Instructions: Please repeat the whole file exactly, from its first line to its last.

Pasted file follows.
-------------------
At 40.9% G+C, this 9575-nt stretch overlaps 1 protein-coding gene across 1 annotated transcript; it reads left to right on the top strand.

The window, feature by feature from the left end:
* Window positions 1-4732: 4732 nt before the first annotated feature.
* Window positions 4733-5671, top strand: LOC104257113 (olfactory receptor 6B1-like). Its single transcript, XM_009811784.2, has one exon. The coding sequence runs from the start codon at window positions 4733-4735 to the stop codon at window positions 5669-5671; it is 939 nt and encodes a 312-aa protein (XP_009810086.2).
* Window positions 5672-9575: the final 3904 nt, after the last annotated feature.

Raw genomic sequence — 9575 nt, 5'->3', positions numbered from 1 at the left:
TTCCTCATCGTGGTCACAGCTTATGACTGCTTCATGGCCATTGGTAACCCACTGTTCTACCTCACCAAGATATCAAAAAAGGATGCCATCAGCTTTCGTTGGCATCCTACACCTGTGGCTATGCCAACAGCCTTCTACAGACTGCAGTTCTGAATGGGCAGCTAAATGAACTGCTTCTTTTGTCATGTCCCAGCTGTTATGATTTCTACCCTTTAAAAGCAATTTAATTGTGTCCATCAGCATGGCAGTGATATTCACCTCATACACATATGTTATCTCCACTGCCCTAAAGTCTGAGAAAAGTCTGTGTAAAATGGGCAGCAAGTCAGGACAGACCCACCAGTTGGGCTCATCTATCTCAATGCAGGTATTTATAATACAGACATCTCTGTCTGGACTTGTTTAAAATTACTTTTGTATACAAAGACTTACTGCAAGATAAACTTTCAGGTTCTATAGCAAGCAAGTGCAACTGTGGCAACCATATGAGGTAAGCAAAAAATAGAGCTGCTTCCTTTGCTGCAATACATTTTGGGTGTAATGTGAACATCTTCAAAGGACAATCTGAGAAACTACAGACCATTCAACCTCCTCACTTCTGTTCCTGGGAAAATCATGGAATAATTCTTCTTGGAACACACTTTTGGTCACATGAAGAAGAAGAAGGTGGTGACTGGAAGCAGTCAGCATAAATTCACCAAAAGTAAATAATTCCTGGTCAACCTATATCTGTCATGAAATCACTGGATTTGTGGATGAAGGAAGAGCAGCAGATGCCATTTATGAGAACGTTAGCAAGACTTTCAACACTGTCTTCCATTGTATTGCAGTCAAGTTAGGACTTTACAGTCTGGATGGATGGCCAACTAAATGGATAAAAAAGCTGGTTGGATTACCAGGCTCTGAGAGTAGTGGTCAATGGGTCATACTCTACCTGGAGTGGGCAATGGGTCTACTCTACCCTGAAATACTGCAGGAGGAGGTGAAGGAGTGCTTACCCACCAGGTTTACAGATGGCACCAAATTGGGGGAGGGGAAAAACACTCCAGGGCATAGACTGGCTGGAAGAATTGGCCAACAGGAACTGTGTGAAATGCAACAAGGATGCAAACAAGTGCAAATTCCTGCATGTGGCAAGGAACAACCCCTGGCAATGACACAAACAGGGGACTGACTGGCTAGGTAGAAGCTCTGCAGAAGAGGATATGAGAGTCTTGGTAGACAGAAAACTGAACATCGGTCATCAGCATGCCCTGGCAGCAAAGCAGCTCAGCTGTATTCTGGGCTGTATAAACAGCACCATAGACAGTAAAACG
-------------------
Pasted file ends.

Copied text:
At 40.9% G+C, this 9575-nt stretch overlaps 1 protein-coding gene across 1 annotated transcript; it reads left to right on the top strand.

The window, feature by feature from the left end:
* Window positions 1-4732: 4732 nt before the first annotated feature.
* Window positions 4733-5671, top strand: LOC104257113 (olfactory receptor 6B1-like). Its single transcript, XM_009811784.2, has one exon. The coding sequence runs from the start codon at window positions 4733-4735 to the stop codon at window positions 5669-5671; it is 939 nt and encodes a 312-aa protein (XP_009810086.2).
* Window positions 5672-9575: the final 3904 nt, after the last annotated feature.

Raw genomic sequence — 9575 nt, 5'->3', positions numbered from 1 at the left:
TTCCTCATCGTGGTCACAGCTTATGACTGCTTCATGGCCATTGGTAACCCACTGTTCTACCTCACCAAGATATCAAAAAAGGATGCCATCAGCTTTCGTTGGCATCCTACACCTGTGGCTATGCCAACAGCCTTCTACAGACTGCAGTTCTGAATGGGCAGCTAAATGAACTGCTTCTTTTGTCATGTCCCAGCTGTTATGATTTCTACCCTTTAAAAGCAATTTAATTGTGTCCATCAGCATGGCAGTGATATTCACCTCATACACATATGTTATCTCCACTGCCCTAAAGTCTGAGAAAAGTCTGTGTAAAATGGGCAGCAAGTCAGGACAGACCCACCAGTTGGGCTCATCTATCTCAATGCAGGTATTTATAATACAGACATCTCTGTCTGGACTTGTTTAAAATTACTTTTGTATACAAAGACTTACTGCAAGATAAACTTTCAGGTTCTATAGCAAGCAAGTGCAACTGTGGCAACCATATGAGGTAAGCAAAAAATAGAGCTGCTTCCTTTGCTGCAATACATTTTGGGTGTAATGTGAACATCTTCAAAGGACAATCTGAGAAACTACAGACCATTCAACCTCCTCACTTCTGTTCCTGGGAAAATCATGGAATAATTCTTCTTGGAACACACTTTTGGTCACATGAAGAAGAAGAAGGTGGTGACTGGAAGCAGTCAGCATAAATTCACCAAAAGTAAATAATTCCTGGTCAACCTATATCTGTCATGAAATCACTGGATTTGTGGATGAAGGAAGAGCAGCAGATGCCATTTATGAGAACGTTAGCAAGACTTTCAACACTGTCTTCCATTGTATTGCAGTCAAGTTAGGACTTTACAGTCTGGATGGATGGCCAACTAAATGGATAAAAAAGCTGGTTGGATTACCAGGCTCTGAGAGTAGTGGTCAATGGGTCATACTCTACCTGGAGTGGGCAATGGGTCTACTCTACCCTGAAATACTGCAGGAGGAGGTGAAGGAGTGCTTACCCACCAGGTTTACAGATGGCACCAAATTGGGGGAGGGGAAAAACACTCCAGGGCATAGACTGGCTGGAAGAATTGGCCAACAGGAACTGTGTGAAATGCAACAAGGATGCAAACAAGTGCAAATTCCTGCATGTGGCAAGGAACAACCCCTGGCAATGACACAAACAGGGGACTGACTGGCTAGGTAGAAGCTCTGCAGAAGAGGATATGAGAGTCTTGGTAGACAGAAAACTGAACATCGGTCATCAGCATGCCCTGGCAGCAAAGCAGCTCAGCTGTATTCTGGGCTGTATAAACAGCACCATAGACAGTAAAACG